“We need a much greater focus on prevention, but we also need to be thinking about how we build the systems that will prevent this in two, three, five years, because the technology is changing so rapidly.”
Dr Leanne Beagley – CEO, The National Centre for Action on Child Sexual Abuse
Dr Leanne Beagley is a senior leader within child and family mental health, combining clinical experience with extensive contributions to policy change through roles within the Victorian Government and at a national level with health and advocacy organisations.
As the CEO of the National Centre for Action on Child Sexual Abuse (the National Centre), Leanne leverages her career passion for establishing a safe future for Australian children to drive real change. In her current role, she is doing this by crafting a response to the issue of child sexual exploitation based on the lived experience of victims and survivors of all ages.
“To create a safer future for girls, it is critical that relationships with parents, teachers and other trusted adults encourage sharing, education about personal boundaries and understanding of their own rights with regards to their bodies.”
“To avoid exploitation, it is integral that girls witness respect by other adults for the women in their lives in all settings and contexts.”
“Early discussions about online safety are also essential. One of the key issues preventing us from keeping girls safe is a lack of understanding and education around online grooming and how to prevent it, amongst parents, teachers and the children themselves. We need to understand how this happens by learning from those who have experienced it and then work together to combat the significant harm that it represents.
“We live in a time where children have easy access to inappropriate content, which serves to normalise certain behaviours and puts them more at risk of being groomed. We need to find ways to prevent this access and offer advice to parents and caregivers on managing these risks.”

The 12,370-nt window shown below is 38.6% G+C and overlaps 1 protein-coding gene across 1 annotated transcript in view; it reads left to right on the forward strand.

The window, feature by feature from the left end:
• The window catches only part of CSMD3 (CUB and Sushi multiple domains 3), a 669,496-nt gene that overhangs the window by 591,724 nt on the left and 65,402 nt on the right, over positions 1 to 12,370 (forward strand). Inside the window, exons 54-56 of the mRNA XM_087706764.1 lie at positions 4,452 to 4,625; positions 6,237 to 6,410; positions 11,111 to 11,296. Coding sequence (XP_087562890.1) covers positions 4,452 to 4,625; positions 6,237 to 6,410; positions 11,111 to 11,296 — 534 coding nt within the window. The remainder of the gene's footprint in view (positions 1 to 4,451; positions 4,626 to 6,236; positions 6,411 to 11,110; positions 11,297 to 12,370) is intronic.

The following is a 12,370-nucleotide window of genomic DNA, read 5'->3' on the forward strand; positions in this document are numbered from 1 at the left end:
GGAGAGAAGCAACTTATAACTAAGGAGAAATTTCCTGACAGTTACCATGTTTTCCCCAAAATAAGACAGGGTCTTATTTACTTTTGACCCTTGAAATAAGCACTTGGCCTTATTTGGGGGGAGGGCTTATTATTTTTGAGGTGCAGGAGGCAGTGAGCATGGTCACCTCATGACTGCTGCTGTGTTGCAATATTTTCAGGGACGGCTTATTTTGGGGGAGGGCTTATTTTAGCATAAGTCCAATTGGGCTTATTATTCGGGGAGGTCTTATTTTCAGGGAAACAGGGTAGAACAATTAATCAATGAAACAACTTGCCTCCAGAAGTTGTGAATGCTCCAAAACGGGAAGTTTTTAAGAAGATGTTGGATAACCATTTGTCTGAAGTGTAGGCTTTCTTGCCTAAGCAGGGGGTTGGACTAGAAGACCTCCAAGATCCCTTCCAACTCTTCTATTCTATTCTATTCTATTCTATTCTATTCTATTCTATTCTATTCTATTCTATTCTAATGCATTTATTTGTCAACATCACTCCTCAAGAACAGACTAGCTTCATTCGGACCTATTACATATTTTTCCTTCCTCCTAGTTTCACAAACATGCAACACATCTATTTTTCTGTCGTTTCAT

Alison Geale – CEO, Bravehearts
Alison Geale is committed to innovation and collaboration, with a focus on strengthening sector partnerships, and believes that all organisations working together will create a safer world for children. She has been the CEO of Bravehearts since 2019 and is an experienced leadership professional with over 20 years of experience in Australian media. Ensuring children are safe from sexual abuse fuels the everyday work and strategic direction of Bravehearts, which has a relentless commitment to the prevention and treatment of child sexual abuse.
“Girls and young women remain one of the most heavily marketed to cohorts. Often the messages they receive reinforce unhealthy stereotypes and aspirations for young girls on many levels, including sex. Young girls are so much more than what they look like, or how sexy they are.
“Advertisers, marketers, social media, and those with influence need to be committed to addressing the imbalance of how girls are portrayed, valued, and marketed to. Adults need to understand the scale and depth of the problem, so we need education for parents, carers, teachers to enable them to skill-up to the level of their children. We can’t just leave the education and protection of girls to themselves.”
“We create barriers to improve in this space through the unhealthy norms displayed and aspired to across digital platforms and social media that sadly have led to increased vulnerability and decreased resilience in young girls. Big tech must act to protect them, it’s their backyard.
“As girls continue to be sold unrealistic and unhealthy benchmarks in their formative years on beauty, health, and sex, the more vulnerable they become to exploitation. The shame and stigma of this crime, which can keep young girls in exploitative situations, needs to be removed. Further, when women share their lived experiences of this crime, it helps provide preventative education which can protect young girls today.”
This International Women’s Day let’s start having the conversations that need to happen. Let’s embrace the innovation and technological change that’s necessary. And let’s all be part of the education that’s needed around this subject to keep girls safe from harm and help them achieve lives of equality and empowerment.